The Superior Court of New Jersey Appellate Division’s recent decision in New Jersey Department of Environmental Protection et als. v. Essex Chemical Corporation affirmed the trial court’s determination that the State failed to carry the burden of proof on its claims for natural resource damages in a case involving property in the Township of South Brunswick.
Essex Chemical Corporation previously owned and operated a paper products preparation facility at the site. For over 26 years, with the oversight and approval of NJDEP, the company conducted extensive soil and groundwater remediation work at a cost of $5 million, committing to additional spending to continue the onsite and offsite cleanup of contamination.
In June 2007, the State filed an action against Essex that included claims under the Spill Compensation and Control Act (Spill Act) to recover natural resource damages resulting from discharges of hazardous substances at the property. The State sought $5.7 million in primary restoration damages for implementation of the NJDEP’s preferred remediation plan for returning the property to its pre-discharge condition in a more timely manner, and $2.3 million in compensatory damages.
The key elements of the Appellate Division’s opinion are:
- Consistent with the Appellate Division’s 2007 decision in N.J. Department of Environmental Protection. v. Exxon Mobil Corp., the State has the right to seek natural resource damages for contamination resulting from the discharge of hazardous substances,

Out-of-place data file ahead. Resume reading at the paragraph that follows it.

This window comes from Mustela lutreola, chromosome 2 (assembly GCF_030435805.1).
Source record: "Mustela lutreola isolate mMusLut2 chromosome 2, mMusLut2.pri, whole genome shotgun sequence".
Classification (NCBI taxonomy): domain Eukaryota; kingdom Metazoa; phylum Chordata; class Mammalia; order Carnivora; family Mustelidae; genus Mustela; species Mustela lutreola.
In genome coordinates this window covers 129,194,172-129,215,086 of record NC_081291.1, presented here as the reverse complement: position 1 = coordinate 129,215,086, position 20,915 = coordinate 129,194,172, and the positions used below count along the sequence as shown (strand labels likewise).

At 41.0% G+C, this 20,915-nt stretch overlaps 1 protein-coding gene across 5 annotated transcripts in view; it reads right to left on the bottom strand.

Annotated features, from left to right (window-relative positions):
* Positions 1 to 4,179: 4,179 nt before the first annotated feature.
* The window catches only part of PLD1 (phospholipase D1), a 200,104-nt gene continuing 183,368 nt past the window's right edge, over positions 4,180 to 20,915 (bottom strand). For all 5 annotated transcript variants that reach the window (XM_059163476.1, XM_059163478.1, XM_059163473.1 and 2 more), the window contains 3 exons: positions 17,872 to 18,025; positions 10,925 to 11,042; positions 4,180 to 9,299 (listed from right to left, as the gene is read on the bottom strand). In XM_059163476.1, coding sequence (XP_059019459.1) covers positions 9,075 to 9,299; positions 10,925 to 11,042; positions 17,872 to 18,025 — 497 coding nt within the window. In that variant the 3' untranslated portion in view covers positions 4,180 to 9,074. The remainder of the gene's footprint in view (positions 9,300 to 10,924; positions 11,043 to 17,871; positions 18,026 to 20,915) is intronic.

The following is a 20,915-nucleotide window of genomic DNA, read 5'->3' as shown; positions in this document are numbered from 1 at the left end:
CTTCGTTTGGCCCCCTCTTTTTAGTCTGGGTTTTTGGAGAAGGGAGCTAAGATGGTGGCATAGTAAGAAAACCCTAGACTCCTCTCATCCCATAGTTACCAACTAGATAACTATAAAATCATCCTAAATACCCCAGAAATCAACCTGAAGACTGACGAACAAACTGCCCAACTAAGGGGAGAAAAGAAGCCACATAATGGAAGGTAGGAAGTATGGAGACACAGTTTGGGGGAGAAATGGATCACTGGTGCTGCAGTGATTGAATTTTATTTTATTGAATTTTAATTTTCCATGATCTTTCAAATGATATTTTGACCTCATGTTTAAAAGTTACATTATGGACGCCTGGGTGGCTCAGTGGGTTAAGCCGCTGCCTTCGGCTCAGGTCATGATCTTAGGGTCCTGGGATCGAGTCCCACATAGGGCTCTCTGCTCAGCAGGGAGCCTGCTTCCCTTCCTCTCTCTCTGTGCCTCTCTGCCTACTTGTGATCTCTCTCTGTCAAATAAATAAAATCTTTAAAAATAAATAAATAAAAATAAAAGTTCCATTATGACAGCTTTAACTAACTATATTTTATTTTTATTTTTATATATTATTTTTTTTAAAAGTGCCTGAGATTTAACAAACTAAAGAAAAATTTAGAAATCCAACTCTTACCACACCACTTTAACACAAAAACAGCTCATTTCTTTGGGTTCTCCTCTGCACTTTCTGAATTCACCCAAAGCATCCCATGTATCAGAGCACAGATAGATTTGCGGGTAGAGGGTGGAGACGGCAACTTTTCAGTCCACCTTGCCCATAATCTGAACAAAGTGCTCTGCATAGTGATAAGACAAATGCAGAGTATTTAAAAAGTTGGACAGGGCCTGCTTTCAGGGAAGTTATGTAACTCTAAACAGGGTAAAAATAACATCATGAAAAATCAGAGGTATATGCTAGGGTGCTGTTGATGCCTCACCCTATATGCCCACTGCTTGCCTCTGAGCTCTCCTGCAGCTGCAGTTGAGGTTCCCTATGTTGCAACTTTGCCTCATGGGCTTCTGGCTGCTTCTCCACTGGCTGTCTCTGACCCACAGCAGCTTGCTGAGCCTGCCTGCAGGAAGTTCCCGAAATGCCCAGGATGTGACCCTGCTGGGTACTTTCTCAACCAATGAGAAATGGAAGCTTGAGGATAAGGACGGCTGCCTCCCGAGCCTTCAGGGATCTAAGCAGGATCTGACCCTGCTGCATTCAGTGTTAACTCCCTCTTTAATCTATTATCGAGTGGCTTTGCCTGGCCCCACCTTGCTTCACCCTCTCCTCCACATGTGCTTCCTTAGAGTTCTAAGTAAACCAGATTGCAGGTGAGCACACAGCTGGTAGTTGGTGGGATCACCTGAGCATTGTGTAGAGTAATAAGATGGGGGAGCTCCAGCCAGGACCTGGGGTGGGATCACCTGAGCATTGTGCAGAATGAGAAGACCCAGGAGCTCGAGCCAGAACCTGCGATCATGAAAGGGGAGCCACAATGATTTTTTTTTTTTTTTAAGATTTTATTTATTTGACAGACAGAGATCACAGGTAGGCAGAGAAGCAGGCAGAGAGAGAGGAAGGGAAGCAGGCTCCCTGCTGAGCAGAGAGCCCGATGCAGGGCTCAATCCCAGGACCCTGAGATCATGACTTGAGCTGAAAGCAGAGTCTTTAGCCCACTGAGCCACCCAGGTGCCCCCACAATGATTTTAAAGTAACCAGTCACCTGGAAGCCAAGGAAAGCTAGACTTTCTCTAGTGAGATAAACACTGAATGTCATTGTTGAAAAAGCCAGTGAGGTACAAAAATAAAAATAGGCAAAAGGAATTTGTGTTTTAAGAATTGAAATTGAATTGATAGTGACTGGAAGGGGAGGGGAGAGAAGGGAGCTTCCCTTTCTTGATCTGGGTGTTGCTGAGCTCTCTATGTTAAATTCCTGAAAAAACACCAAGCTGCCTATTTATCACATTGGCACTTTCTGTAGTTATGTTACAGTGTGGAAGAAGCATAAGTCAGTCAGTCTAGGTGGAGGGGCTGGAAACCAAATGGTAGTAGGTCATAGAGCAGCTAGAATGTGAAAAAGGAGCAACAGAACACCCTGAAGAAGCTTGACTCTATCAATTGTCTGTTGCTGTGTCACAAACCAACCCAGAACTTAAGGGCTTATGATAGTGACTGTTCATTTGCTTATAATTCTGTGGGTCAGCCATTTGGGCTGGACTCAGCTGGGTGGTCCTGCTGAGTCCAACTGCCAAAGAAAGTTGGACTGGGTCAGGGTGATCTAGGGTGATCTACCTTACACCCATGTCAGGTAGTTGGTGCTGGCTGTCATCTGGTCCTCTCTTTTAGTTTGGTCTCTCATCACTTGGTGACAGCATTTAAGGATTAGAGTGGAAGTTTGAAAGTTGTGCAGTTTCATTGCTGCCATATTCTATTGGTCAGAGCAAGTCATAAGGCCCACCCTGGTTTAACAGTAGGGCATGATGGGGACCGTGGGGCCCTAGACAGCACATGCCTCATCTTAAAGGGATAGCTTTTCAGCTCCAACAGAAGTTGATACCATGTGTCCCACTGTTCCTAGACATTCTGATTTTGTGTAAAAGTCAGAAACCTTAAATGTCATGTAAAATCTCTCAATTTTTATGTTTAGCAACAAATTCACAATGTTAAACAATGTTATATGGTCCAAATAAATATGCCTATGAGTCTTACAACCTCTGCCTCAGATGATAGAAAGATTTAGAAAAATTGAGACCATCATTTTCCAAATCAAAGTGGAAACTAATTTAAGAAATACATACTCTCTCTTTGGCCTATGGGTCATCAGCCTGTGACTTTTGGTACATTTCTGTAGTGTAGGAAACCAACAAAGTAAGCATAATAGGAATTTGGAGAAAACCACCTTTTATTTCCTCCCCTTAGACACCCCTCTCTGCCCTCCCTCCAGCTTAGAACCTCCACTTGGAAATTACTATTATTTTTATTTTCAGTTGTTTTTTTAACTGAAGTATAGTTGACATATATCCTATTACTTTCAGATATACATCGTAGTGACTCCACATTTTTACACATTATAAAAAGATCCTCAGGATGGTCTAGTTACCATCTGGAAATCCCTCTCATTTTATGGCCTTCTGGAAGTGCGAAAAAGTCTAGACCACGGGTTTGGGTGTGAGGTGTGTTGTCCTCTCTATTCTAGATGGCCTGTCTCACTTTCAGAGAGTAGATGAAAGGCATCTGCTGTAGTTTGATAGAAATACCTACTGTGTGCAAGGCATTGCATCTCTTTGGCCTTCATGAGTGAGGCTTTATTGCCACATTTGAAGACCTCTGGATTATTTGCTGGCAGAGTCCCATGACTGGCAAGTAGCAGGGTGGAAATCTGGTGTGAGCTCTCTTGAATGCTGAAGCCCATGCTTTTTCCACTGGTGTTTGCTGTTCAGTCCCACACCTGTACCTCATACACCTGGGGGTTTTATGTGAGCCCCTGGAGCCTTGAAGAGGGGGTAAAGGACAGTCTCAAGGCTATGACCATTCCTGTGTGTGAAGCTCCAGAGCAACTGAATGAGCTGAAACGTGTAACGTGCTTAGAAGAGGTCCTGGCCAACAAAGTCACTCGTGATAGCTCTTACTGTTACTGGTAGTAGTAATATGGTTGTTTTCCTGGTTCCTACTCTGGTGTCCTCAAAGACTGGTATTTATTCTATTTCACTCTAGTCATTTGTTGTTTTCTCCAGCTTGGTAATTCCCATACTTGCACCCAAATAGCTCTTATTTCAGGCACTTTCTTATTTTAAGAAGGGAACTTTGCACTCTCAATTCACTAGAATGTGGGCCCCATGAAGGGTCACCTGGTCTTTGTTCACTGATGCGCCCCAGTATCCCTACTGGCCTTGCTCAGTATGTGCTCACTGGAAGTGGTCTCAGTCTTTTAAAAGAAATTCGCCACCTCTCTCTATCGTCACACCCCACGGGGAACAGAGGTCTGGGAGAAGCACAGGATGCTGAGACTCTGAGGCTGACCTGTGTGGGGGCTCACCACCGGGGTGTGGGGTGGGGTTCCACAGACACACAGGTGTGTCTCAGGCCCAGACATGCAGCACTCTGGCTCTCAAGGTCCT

- However, the plaintiffs role as the trustees of the State’s natural resources and their responsibilities under the Spill Act do not relieve them of their burden of establishing primary restoration and compensation damages by a preponderance of credible evidence, and
- The trial court was not required to accord the NJDEP’s experts any special deference, particularly where their opinions were based on economic, rather than environmental factors.
Applying these principles, the Appellate Division stated that the trial court’s findings and denial of the NJDEP’s claims for natural resource damages were supported by the record. The State failed to present sufficient justification for imposing primary restoration costs on Essex for implementation of NJDEP’s expedited remediation plan, or show that it would be harmful to implement the company’s plan. Similarly, the State’s experts did not establish that their analysis for determining compensatory damages would impose costs on Essex reasonably related to injuries caused by the site contamination.
While the decision in this case does not limit the type or amount of natural resource damages that the State can recover from a responsible party, it does raise the bar for proving its case. As a result, it is likely that going forward, the NJDEP will be more selective in determining whether or not to pursue NRD claims at certain sites.